Dominant-negative DISC1 transgenic mice display schizophrenia-associated phenotypes detected by measures translatable to humans.
Here, we report generation and characterization of Disrupted-In-Schizophrenia-1 (DISC1) genetically engineered mice as a potential model for major mental illnesses, such as schizophrenia. DISC1 is a promising genetic risk factor for major mental illnesses. In this transgenic model, a dominant-negative form of DISC1 (DN-DISC1) is expressed under the alphaCaMKII promoter. In vivo MRI of the DN-DISC1 mice detected enlarged lateral ventricles particularly on the left side, suggesting a link to the asymmetrical change in anatomy found in brains of patients with schizophrenia. Furthermore, selective reduction in the immunoreactivity of parvalbumin in the cortex, a marker for an interneuron deficit that may underlie cortical asynchrony, is observed in the DN-DISC1 mice. These results suggest that these transgenic mice may be used as a model for schizophrenia. DN-DISC1 mice also display several behavioral abnormalities, including hyperactivity, disturbance in sensorimotor gating and olfactory-associated behavior, and an anhedonia/depression-like deficit.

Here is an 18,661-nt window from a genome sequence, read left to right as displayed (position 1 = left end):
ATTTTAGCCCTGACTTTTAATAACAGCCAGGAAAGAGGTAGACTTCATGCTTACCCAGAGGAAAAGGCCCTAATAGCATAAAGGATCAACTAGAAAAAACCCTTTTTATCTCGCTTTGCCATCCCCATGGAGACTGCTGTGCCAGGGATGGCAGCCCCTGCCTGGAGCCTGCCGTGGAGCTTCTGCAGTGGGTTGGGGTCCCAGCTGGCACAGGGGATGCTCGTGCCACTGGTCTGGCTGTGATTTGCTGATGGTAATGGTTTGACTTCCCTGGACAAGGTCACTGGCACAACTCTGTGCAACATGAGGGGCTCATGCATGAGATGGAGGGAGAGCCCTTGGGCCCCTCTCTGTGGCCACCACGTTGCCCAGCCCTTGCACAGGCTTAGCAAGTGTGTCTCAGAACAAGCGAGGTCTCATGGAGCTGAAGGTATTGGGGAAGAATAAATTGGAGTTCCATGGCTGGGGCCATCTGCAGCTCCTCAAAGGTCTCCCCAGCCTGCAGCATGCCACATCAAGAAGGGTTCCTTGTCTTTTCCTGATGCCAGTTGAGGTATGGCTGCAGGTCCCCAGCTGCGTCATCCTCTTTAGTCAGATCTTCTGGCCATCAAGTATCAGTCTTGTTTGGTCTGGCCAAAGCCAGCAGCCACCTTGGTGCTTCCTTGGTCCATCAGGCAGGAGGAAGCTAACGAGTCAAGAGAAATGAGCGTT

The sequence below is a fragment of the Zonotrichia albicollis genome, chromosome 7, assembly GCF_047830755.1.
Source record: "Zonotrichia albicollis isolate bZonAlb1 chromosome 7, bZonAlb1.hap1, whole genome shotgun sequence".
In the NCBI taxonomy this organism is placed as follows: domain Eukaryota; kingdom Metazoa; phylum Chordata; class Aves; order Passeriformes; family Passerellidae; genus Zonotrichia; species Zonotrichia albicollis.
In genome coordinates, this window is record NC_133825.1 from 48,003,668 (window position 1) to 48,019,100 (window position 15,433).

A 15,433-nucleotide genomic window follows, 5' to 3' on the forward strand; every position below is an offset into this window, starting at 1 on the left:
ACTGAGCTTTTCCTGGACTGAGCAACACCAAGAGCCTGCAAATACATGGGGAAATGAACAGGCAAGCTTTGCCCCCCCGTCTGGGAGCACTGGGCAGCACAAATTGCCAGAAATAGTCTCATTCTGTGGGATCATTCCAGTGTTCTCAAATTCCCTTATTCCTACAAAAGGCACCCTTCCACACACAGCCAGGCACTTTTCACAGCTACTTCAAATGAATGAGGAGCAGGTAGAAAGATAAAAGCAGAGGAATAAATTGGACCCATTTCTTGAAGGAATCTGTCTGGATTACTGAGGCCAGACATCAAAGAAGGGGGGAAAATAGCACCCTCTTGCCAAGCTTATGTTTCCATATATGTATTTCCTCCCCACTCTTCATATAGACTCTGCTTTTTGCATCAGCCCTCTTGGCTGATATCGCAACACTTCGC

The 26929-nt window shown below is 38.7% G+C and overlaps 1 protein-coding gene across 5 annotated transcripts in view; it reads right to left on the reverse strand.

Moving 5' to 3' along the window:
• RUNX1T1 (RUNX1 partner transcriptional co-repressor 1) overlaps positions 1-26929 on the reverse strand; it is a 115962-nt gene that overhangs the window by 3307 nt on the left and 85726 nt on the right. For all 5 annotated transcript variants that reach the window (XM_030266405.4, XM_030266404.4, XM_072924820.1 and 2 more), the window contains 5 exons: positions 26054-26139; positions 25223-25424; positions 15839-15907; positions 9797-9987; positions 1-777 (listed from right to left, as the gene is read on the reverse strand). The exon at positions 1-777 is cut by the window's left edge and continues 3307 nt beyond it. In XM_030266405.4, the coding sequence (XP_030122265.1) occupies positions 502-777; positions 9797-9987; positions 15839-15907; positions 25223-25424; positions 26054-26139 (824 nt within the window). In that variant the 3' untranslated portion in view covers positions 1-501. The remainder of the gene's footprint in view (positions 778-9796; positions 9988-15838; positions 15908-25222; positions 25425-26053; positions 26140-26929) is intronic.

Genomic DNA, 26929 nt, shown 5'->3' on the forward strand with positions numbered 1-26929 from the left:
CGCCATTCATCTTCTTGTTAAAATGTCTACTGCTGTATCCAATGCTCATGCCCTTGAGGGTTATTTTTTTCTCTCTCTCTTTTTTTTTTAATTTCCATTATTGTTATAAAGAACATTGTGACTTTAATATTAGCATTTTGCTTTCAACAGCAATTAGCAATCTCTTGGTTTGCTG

SciCrunch is a data sharing and display platform. Anyone can create a custom portal where they can select searchable subsets of hundreds of data sources, brand their web pages and create their community. SciCrunch will push data updates automatically to all portals on a weekly basis. User communities can also add their own data to scicrunch, however this is not currently a free service.